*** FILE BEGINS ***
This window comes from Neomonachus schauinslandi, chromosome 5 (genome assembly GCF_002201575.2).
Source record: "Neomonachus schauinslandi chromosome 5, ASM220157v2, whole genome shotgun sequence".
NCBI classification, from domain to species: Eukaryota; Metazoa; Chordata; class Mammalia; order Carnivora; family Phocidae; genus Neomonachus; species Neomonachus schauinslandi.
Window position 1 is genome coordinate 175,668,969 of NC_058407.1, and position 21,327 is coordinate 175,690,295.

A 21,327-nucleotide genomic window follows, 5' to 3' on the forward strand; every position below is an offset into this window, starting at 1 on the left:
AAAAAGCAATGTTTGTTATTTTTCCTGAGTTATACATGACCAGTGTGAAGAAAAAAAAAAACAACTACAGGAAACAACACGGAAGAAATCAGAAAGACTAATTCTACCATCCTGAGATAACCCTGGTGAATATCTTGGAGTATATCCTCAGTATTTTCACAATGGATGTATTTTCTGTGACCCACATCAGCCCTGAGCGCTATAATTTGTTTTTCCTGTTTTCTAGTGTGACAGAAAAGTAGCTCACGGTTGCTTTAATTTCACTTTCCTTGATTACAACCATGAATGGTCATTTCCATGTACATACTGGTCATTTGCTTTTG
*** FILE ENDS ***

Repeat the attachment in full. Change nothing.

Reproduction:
This window comes from Neomonachus schauinslandi, chromosome 5 (genome assembly GCF_002201575.2).
Source record: "Neomonachus schauinslandi chromosome 5, ASM220157v2, whole genome shotgun sequence".
NCBI classification, from domain to species: Eukaryota; Metazoa; Chordata; class Mammalia; order Carnivora; family Phocidae; genus Neomonachus; species Neomonachus schauinslandi.
Window position 1 is genome coordinate 175,668,969 of NC_058407.1, and position 21,327 is coordinate 175,690,295.

A 21,327-nucleotide genomic window follows, 5' to 3' on the forward strand; every position below is an offset into this window, starting at 1 on the left:
AAAAAGCAATGTTTGTTATTTTTCCTGAGTTATACATGACCAGTGTGAAGAAAAAAAAAAACAACTACAGGAAACAACACGGAAGAAATCAGAAAGACTAATTCTACCATCCTGAGATAACCCTGGTGAATATCTTGGAGTATATCCTCAGTATTTTCACAATGGATGTATTTTCTGTGACCCACATCAGCCCTGAGCGCTATAATTTGTTTTTCCTGTTTTCTAGTGTGACAGAAAAGTAGCTCACGGTTGCTTTAATTTCACTTTCCTTGATTACAACCATGAATGGTCATTTCCATGTACATACTGGTCATTTGCTTTTG